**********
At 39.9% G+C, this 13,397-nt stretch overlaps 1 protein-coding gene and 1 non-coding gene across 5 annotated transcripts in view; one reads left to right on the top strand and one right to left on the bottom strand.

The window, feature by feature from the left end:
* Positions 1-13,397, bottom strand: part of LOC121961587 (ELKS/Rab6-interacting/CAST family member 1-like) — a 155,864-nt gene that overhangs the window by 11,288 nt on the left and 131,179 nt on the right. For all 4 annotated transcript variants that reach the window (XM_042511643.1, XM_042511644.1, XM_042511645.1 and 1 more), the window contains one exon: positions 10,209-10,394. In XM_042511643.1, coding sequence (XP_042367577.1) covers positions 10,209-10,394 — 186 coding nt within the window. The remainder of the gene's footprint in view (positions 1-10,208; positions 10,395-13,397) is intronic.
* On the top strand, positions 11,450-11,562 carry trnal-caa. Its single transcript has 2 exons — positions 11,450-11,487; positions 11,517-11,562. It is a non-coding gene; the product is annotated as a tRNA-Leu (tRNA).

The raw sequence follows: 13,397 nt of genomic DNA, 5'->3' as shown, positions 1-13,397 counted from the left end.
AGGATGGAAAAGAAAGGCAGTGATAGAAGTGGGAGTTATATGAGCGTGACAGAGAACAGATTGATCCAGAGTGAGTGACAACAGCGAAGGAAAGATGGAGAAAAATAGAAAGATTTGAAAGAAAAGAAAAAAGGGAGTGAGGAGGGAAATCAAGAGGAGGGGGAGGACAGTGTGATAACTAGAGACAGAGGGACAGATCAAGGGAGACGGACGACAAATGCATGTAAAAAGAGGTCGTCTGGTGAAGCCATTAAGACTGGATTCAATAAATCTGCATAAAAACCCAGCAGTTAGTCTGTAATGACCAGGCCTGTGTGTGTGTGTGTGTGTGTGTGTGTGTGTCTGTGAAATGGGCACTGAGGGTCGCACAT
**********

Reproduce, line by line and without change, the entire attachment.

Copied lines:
At 39.9% G+C, this 13,397-nt stretch overlaps 1 protein-coding gene and 1 non-coding gene across 5 annotated transcripts in view; one reads left to right on the top strand and one right to left on the bottom strand.

The window, feature by feature from the left end:
* Positions 1-13,397, bottom strand: part of LOC121961587 (ELKS/Rab6-interacting/CAST family member 1-like) — a 155,864-nt gene that overhangs the window by 11,288 nt on the left and 131,179 nt on the right. For all 4 annotated transcript variants that reach the window (XM_042511643.1, XM_042511644.1, XM_042511645.1 and 1 more), the window contains one exon: positions 10,209-10,394. In XM_042511643.1, coding sequence (XP_042367577.1) covers positions 10,209-10,394 — 186 coding nt within the window. The remainder of the gene's footprint in view (positions 1-10,208; positions 10,395-13,397) is intronic.
* On the top strand, positions 11,450-11,562 carry trnal-caa. Its single transcript has 2 exons — positions 11,450-11,487; positions 11,517-11,562. It is a non-coding gene; the product is annotated as a tRNA-Leu (tRNA).

The raw sequence follows: 13,397 nt of genomic DNA, 5'->3' as shown, positions 1-13,397 counted from the left end.
AGGATGGAAAAGAAAGGCAGTGATAGAAGTGGGAGTTATATGAGCGTGACAGAGAACAGATTGATCCAGAGTGAGTGACAACAGCGAAGGAAAGATGGAGAAAAATAGAAAGATTTGAAAGAAAAGAAAAAAGGGAGTGAGGAGGGAAATCAAGAGGAGGGGGAGGACAGTGTGATAACTAGAGACAGAGGGACAGATCAAGGGAGACGGACGACAAATGCATGTAAAAAGAGGTCGTCTGGTGAAGCCATTAAGACTGGATTCAATAAATCTGCATAAAAACCCAGCAGTTAGTCTGTAATGACCAGGCCTGTGTGTGTGTGTGTGTGTGTGTGTGTGTGTCTGTGAAATGGGCACTGAGGGTCGCACAT